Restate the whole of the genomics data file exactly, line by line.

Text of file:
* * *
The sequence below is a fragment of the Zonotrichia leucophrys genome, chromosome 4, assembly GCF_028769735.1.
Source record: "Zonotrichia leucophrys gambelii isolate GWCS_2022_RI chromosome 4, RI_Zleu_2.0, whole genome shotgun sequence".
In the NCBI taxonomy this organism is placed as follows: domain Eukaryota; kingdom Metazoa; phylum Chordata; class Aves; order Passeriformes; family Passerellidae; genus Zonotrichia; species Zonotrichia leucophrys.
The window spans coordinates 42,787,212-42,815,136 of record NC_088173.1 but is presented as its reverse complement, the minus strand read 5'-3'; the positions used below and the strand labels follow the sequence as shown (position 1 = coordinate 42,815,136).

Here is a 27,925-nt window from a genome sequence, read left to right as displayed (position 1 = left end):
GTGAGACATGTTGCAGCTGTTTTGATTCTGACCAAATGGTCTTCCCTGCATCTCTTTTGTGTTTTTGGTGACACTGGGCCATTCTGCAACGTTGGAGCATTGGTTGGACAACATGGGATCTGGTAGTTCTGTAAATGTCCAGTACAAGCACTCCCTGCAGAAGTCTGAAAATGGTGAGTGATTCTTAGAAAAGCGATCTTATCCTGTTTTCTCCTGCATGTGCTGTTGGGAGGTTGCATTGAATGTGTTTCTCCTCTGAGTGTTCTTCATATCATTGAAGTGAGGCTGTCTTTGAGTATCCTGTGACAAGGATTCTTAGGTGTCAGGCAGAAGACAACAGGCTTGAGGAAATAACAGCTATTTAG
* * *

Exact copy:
The sequence below is a fragment of the Zonotrichia leucophrys genome, chromosome 4, assembly GCF_028769735.1.
Source record: "Zonotrichia leucophrys gambelii isolate GWCS_2022_RI chromosome 4, RI_Zleu_2.0, whole genome shotgun sequence".
In the NCBI taxonomy this organism is placed as follows: domain Eukaryota; kingdom Metazoa; phylum Chordata; class Aves; order Passeriformes; family Passerellidae; genus Zonotrichia; species Zonotrichia leucophrys.
The window spans coordinates 42,787,212-42,815,136 of record NC_088173.1 but is presented as its reverse complement, the minus strand read 5'-3'; the positions used below and the strand labels follow the sequence as shown (position 1 = coordinate 42,815,136).

Here is a 27,925-nt window from a genome sequence, read left to right as displayed (position 1 = left end):
GTGAGACATGTTGCAGCTGTTTTGATTCTGACCAAATGGTCTTCCCTGCATCTCTTTTGTGTTTTTGGTGACACTGGGCCATTCTGCAACGTTGGAGCATTGGTTGGACAACATGGGATCTGGTAGTTCTGTAAATGTCCAGTACAAGCACTCCCTGCAGAAGTCTGAAAATGGTGAGTGATTCTTAGAAAAGCGATCTTATCCTGTTTTCTCCTGCATGTGCTGTTGGGAGGTTGCATTGAATGTGTTTCTCCTCTGAGTGTTCTTCATATCATTGAAGTGAGGCTGTCTTTGAGTATCCTGTGACAAGGATTCTTAGGTGTCAGGCAGAAGACAACAGGCTTGAGGAAATAACAGCTATTTAG